You have found the love of your life, the person who is the Wonderland to your Alice, the hot water to your coffee grounds, and the salt to your caramel. They can do no wrong. Often you gaze lovingly into each other’s eyes, and you can’t imagine being apart from them – even for one morsel of a moment. They are perfect in every way. You become engaged and the hopes are high for the future.
Fast forward a few years. There have been fights and frustrations, tears and misunderstandings, You find yourself waking up to this person’s snoring – you know, that snoring you once found so adorable but has become another irritant among a plethora of irritants. Your partner is irritated with you also. Perhaps they used to enjoy your off-key shower singing at 6:30 in the morning but are now contemplating purchasing you a Groupon for voice lessons and passively placing it between your pile of books on the kitchen table (which by the way, annoys the shit out of them). You both have considered marriage counseling at some point but decided the issues were not large enough to warrant spending the money on a therapist. More on this later…
Fast forward a few more years. You barely talk to one another. One of you may be contemplating an affair or have already begun one. Your arguments have become explosive and neither one of you can so much as breathe or ask a question without it becoming the next world war. And then it happens – one of you mentions the dreaded “D” word and now you find yourselves contacting every marriage counselor within a 20 mile radius.
Why You Should Read the Manual
Think of marriage as a new car. When you drive it off the lot, it’s shiny and new with an amazing paint job. It comes with a manual, which most of us don’t read, but we try to take utmost care of the car…at first. Absolutely no food in the car, shut the door gently, clean the car daily, and rub it with a diaper (Ferris Bueller fans that was for you). After some time you may notice dings and scratches in the paint, or a chip in the windshield from a semi-truck’s tires flinging it while passing you on the freeway. The point is that life happens. Your marriage, like your car, is going to experience wear and tear, from life events that you both can and can’t control. If you are not yet married and are reading this you may be asking, ‘If life is going to happen anyway is there anything preventative I can do?”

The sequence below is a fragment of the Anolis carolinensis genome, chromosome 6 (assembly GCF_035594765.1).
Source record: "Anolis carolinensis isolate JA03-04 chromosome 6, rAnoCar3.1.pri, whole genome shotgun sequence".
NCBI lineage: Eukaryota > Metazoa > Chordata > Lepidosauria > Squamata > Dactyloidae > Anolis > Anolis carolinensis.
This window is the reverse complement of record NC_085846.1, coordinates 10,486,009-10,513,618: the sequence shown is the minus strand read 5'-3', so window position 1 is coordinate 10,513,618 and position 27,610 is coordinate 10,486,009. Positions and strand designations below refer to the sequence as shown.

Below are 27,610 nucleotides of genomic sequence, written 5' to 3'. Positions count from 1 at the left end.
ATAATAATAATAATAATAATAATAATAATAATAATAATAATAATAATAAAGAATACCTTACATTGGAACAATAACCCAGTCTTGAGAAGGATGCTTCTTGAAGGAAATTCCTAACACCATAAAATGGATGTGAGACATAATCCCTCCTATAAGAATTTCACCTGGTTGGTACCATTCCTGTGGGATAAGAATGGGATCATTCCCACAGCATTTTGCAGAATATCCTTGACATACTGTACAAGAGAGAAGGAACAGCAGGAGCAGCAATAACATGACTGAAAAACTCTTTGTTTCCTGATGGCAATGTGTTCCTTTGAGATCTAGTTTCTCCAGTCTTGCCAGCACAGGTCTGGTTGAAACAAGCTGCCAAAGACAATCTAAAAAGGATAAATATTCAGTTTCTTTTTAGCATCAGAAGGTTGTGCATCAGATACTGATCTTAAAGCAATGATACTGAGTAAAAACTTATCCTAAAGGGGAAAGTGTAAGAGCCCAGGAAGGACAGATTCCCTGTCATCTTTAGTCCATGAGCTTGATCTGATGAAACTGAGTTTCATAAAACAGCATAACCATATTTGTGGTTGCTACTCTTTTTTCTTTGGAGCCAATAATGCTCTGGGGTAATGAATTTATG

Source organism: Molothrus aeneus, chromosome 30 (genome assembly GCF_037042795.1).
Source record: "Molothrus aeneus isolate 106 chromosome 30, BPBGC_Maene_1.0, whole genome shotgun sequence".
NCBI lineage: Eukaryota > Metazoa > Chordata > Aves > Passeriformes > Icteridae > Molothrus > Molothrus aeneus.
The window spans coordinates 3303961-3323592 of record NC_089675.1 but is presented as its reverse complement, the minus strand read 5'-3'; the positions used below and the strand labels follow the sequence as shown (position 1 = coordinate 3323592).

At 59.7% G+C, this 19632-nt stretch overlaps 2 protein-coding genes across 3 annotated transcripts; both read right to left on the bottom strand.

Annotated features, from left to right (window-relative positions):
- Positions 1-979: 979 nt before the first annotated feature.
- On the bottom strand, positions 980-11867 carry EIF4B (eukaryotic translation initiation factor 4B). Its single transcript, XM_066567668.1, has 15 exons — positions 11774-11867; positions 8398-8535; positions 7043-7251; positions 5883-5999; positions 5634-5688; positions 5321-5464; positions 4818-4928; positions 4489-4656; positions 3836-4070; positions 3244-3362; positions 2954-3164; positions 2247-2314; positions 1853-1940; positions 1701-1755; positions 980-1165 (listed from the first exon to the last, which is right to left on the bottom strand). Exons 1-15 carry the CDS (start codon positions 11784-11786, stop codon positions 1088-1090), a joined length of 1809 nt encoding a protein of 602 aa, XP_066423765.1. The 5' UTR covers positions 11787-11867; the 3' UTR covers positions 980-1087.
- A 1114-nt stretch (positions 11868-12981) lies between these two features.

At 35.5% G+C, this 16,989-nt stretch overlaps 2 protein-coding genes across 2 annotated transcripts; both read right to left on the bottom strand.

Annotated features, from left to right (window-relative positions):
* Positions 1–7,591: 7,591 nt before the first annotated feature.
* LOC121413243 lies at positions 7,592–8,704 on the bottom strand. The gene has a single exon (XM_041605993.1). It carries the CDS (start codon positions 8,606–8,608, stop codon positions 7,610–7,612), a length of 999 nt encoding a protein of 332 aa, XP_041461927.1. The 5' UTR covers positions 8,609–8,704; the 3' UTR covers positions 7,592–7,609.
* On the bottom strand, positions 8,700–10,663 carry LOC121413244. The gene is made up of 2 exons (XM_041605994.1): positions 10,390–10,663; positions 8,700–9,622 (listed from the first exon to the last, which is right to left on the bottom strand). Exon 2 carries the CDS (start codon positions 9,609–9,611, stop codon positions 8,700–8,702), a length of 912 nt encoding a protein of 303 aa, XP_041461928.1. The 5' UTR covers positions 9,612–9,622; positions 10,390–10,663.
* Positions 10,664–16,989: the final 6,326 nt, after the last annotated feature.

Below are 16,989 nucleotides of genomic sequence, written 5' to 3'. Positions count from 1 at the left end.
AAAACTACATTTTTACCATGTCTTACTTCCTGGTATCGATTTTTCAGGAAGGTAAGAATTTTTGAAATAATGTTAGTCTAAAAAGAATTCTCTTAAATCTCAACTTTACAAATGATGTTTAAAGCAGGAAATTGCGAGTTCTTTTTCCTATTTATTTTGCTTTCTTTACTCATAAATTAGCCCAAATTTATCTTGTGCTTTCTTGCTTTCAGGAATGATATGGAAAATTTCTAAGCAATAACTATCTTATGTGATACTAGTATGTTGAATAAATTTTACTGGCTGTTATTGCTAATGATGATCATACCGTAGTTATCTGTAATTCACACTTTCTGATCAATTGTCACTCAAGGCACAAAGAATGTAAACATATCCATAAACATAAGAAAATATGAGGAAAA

The answer is simple. Read the manual and take the relationship to the shop. If you have been married for some time and are recognizing there are some dings in the communication and structure in your marriage, the answer still stands – read the manual and take the relationship to the shop. If you have reached the point of divorce talk and affairs, the answer is to read the manual and take the relationship to the emergency shop that’s open 24 hours and sends a tow truck!
Counseling – Cheaper Than Divorce
Remember when you thought your problems didn’t warrant the “cost” of counseling? You’re going to end up paying an arm and a leg if you take your broken down car to that “emergency” shop, and the same holds true for your relationship. If you worry that counseling is going to be costly, just think about how financially draining divorce will be – not just financially but emotionally.
In fact, I believe it’s never too early to start “relationship maintenance.” You don’t wait until your car is chugging along on fumes before you gas it up right? Why wait until there is major damage in your relationship to start working on it? Premarital counseling is a good thing and there is a reason people do it, and even many religious establishments require it. Big things get discussed in premarital counseling such as having kids, working, housework, and sex. Believe it or not, a lot of times two years into the marriage it comes out that one person is desperate for kids and the other one has no plans to raise children. Or it comes out that one person is expecting/desires sex four to five times a week while their partner things once or even twice a week is a lot. These issues can lead to divorce and serious emotional hurt and that is where pre-marital counseling can be beneficial not only in addressing sticky issues, but also relationship building.